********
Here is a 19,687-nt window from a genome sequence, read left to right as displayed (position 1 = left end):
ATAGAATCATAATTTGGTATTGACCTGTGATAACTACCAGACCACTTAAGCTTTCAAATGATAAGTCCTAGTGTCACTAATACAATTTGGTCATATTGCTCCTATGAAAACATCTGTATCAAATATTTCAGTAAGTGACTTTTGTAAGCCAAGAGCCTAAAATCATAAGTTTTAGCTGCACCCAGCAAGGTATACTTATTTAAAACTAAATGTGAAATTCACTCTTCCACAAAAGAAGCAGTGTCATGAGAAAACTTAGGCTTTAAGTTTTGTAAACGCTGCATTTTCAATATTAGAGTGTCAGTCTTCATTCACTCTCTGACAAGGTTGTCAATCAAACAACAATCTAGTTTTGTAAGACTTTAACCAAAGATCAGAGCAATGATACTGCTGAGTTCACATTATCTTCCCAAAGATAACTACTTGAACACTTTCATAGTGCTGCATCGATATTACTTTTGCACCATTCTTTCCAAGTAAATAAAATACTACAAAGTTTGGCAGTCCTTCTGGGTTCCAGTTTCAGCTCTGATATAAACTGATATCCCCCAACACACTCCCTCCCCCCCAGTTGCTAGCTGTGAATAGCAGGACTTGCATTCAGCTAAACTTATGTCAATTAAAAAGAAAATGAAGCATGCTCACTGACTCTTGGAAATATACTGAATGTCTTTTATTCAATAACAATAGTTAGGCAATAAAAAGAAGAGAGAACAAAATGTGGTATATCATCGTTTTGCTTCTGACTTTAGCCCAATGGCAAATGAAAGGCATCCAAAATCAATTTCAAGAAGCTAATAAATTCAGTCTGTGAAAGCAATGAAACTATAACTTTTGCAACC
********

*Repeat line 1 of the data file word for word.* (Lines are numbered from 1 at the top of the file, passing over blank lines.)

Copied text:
Here is a 19,687-nt window from a genome sequence, read left to right as displayed (position 1 = left end):